Although obviously familiar with Little Joe's, the defendant first drove past the store, then "turned around and went back" and entered the parking lot. Despite the defendant's claim that a "red Ford" was already parked on the lot, the Commonwealth's evidence established that no other vehicles were present when the defendant arrived.
Sechrest was alive, as the trial judge observed at one stage of the trial, "within minutes . . . maybe even seconds" before the defendant's arrival. Upon entering Little Joe's, the defendant did not see "anybody in the store at all." He then stole a bottle of wine, returned to his car, and told his companion, King, that he was "going to get right." Although the vehicle was his and he had driven it to the store, the defendant directed King to turn it around and head it toward the highway.
As King proceeded to turn the car around, the defendant reentered the store, remained a "minute or so," returned to the car, and ordered King, "let's go." In that "minute or so," Waller and Thomas had arrived on the scene in separate cars. As they entered the store "together," the defendant was "coming out." Once inside, Waller and Thomas discovered the rifled cash register and the still-bleeding body of Sechrest. The police were notified, and at 4:30 p.m. a radio call was broadcast concerning the crimes. Thus, at most, only 12 minutes had elapsed from the time Sechrest was last seen alive until the call was broadcast.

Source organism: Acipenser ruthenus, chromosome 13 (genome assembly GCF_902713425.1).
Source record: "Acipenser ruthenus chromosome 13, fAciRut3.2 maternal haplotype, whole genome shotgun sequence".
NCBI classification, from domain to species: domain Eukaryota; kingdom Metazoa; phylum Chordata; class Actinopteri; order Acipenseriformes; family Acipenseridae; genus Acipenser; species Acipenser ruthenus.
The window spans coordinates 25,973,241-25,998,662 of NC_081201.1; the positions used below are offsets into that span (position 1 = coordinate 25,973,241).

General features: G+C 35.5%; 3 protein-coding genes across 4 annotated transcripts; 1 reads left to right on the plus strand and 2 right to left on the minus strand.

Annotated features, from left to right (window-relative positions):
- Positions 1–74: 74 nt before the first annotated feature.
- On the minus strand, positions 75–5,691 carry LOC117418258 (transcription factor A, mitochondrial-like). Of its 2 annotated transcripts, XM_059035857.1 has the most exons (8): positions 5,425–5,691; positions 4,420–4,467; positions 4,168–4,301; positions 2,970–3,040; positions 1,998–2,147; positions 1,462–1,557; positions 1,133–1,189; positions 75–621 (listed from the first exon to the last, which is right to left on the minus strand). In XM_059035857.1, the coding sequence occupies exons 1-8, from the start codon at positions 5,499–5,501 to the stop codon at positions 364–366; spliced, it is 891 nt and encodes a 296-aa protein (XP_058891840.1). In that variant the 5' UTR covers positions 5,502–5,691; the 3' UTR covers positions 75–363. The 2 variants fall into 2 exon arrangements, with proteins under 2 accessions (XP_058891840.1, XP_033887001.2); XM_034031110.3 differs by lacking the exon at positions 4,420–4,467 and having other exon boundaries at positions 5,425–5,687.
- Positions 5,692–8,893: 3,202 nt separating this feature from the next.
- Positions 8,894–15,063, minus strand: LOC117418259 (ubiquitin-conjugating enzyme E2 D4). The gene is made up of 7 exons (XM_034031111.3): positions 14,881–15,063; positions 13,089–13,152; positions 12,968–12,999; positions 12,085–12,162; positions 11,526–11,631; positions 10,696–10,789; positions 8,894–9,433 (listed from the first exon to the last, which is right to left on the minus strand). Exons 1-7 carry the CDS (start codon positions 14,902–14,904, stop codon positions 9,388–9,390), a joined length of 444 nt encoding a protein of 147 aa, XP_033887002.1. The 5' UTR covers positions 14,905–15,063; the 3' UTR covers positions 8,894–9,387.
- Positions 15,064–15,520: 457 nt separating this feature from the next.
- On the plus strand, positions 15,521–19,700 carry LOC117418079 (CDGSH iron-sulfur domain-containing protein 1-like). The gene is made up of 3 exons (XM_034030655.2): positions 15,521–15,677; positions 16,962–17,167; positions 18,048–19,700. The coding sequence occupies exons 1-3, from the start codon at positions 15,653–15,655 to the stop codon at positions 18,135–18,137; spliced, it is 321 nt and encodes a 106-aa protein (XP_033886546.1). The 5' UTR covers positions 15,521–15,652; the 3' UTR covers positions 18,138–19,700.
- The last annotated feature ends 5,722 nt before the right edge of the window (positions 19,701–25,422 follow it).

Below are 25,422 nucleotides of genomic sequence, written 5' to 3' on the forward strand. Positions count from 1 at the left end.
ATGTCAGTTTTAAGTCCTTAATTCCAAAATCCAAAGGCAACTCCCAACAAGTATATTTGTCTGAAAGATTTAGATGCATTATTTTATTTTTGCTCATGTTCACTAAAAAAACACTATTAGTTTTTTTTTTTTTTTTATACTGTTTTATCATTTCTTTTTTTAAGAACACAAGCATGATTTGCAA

From the evidence, there emerges an unbroken chain of circumstances from which the jury could properly find, beyond a reasonable doubt, that the defendant was the perpetrator of the crimes. The jury could reasonably infer and conclude that when Sechrest was last seen alive, outside the store, between 4:18 and 4:20 p.m. he was the only person then on the premises; that immediately thereafter the defendant, after first "casing" the area, drove onto the deserted parking lot; that, meantime, Sechrest had gone inside the store; that the defendant entered the store, saw neither Sechrest nor anyone else, and stole a bottle of wine; that he returned to his car and, in haste, threw the bottle into the vehicle; that he directed King to turn the car around so a quick "getaway" could be effected; and that he reentered the store intending to commit further acts of larceny, then encountered Sechrest, murdered him, and rifled the cash register.
The judgment of the trial court will be affirmed.